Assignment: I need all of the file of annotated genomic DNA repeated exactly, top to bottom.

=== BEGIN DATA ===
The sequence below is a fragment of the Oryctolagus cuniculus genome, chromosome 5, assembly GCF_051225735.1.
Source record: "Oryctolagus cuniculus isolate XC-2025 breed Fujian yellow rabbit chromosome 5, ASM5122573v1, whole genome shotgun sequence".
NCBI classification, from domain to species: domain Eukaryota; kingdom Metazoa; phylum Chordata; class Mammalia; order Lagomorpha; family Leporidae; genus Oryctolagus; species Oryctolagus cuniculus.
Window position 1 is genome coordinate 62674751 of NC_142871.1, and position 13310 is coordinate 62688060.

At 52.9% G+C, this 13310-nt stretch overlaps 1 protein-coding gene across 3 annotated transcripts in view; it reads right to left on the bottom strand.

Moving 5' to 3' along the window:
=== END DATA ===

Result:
The sequence below is a fragment of the Oryctolagus cuniculus genome, chromosome 5, assembly GCF_051225735.1.
Source record: "Oryctolagus cuniculus isolate XC-2025 breed Fujian yellow rabbit chromosome 5, ASM5122573v1, whole genome shotgun sequence".
NCBI classification, from domain to species: domain Eukaryota; kingdom Metazoa; phylum Chordata; class Mammalia; order Lagomorpha; family Leporidae; genus Oryctolagus; species Oryctolagus cuniculus.
Window position 1 is genome coordinate 62674751 of NC_142871.1, and position 13310 is coordinate 62688060.

At 52.9% G+C, this 13310-nt stretch overlaps 1 protein-coding gene across 3 annotated transcripts in view; it reads right to left on the bottom strand.

Moving 5' to 3' along the window: